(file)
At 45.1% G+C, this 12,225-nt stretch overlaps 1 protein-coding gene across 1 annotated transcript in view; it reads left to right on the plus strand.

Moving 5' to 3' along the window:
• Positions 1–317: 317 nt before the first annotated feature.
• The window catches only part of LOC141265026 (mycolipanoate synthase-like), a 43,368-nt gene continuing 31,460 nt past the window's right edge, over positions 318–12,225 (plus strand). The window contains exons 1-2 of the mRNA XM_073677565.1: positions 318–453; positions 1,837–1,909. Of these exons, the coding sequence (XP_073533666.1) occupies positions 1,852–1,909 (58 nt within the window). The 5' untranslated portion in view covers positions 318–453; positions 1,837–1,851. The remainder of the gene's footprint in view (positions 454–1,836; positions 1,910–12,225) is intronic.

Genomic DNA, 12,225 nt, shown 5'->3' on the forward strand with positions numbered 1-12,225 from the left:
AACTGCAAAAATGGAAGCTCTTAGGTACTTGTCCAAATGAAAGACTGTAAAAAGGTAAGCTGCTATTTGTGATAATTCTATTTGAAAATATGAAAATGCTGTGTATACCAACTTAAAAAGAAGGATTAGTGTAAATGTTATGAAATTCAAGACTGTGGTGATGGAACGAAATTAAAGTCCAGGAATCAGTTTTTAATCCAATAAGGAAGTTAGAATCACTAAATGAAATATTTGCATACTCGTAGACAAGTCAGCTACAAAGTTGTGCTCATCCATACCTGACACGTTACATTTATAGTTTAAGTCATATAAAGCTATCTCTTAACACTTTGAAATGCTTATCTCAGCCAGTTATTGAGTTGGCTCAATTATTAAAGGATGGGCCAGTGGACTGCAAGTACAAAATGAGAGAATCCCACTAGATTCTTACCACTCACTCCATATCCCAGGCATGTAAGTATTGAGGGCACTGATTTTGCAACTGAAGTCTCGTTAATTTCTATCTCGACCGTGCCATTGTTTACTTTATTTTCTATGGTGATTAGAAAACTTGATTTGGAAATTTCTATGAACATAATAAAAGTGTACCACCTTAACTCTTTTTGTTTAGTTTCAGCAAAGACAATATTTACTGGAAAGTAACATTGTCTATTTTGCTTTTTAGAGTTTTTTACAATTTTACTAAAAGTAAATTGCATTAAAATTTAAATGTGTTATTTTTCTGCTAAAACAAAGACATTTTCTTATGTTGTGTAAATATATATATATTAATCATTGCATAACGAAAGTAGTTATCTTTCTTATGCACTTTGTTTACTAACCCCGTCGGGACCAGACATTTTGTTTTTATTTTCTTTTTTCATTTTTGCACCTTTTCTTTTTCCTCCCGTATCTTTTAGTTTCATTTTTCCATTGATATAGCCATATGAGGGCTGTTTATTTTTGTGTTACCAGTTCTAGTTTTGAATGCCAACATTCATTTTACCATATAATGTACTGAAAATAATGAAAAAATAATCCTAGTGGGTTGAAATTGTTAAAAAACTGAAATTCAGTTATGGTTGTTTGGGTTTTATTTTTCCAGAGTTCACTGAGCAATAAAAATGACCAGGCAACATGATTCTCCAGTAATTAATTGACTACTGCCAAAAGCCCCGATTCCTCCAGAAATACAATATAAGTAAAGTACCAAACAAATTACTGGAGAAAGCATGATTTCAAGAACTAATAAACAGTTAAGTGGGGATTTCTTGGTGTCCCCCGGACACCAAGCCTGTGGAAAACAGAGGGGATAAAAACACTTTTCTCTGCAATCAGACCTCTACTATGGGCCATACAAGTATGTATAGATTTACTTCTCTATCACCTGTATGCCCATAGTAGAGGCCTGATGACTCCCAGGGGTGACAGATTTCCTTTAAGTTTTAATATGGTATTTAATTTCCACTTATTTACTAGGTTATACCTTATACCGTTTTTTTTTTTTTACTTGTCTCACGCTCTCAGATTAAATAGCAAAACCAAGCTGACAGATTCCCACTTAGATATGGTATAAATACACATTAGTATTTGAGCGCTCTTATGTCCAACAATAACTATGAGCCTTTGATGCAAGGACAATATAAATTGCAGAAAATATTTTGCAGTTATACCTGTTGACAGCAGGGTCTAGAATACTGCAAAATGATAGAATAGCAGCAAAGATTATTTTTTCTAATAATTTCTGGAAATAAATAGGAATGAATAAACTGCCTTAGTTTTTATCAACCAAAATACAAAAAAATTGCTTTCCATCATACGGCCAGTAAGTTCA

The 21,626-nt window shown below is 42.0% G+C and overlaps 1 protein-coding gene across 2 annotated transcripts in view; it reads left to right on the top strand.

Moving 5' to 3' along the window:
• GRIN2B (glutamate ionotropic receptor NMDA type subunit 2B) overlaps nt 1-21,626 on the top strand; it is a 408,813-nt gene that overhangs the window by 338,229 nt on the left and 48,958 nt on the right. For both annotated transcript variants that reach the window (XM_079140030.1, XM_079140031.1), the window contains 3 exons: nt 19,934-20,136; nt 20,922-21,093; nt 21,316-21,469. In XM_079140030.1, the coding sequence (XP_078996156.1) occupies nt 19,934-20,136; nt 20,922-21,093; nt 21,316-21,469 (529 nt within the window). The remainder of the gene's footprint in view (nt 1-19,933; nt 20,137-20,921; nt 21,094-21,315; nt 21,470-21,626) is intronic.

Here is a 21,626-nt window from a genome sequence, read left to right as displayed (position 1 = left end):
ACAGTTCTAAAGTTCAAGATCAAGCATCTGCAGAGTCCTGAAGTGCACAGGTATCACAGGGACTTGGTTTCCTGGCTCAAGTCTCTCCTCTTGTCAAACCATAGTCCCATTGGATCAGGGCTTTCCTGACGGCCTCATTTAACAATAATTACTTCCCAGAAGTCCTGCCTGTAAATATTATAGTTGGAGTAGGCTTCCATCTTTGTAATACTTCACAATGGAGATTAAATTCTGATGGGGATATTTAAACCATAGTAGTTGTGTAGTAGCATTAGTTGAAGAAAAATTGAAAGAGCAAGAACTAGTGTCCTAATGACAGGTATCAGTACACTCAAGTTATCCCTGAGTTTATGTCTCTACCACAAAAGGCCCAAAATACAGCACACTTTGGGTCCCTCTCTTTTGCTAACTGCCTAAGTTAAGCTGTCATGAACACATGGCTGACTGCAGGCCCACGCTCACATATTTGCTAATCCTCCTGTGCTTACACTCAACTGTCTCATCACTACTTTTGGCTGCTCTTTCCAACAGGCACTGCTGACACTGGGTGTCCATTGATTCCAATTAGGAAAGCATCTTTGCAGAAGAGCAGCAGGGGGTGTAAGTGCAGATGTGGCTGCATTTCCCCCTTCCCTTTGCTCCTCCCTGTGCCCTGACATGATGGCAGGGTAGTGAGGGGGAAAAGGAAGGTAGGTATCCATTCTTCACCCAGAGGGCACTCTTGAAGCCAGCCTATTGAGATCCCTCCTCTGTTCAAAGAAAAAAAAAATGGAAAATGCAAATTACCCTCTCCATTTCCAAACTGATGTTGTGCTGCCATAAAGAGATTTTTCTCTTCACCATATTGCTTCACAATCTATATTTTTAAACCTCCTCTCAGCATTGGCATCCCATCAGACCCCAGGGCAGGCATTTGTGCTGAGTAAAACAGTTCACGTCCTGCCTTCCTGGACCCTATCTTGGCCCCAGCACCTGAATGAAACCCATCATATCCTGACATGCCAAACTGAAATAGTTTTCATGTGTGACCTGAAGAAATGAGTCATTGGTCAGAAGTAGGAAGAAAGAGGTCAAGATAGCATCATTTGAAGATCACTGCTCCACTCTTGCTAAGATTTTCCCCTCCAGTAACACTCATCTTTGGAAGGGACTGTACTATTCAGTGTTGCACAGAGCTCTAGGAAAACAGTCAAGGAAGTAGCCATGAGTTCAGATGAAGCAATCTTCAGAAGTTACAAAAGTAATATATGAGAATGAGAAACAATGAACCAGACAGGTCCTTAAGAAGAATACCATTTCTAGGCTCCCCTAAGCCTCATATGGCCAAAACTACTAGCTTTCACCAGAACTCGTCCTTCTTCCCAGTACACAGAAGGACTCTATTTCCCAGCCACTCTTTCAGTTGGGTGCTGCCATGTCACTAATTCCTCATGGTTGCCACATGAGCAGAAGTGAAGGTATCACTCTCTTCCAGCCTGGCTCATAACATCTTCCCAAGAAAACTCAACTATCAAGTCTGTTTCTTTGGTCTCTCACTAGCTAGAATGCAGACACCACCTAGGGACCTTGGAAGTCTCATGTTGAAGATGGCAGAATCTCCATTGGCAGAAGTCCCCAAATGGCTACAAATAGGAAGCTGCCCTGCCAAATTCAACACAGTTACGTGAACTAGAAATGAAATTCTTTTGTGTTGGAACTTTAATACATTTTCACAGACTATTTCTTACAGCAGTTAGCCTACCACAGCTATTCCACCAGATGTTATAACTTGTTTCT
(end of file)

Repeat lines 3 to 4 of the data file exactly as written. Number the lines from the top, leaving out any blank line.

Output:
• Positions 1–317: 317 nt before the first annotated feature.
• The window catches only part of LOC141265026 (mycolipanoate synthase-like), a 43,368-nt gene continuing 31,460 nt past the window's right edge, over positions 318–12,225 (plus strand). The window contains exons 1-2 of the mRNA XM_073677565.1: positions 318–453; positions 1,837–1,909. Of these exons, the coding sequence (XP_073533666.1) occupies positions 1,852–1,909 (58 nt within the window). The 5' untranslated portion in view covers positions 318–453; positions 1,837–1,851. The remainder of the gene's footprint in view (positions 454–1,836; positions 1,910–12,225) is intronic.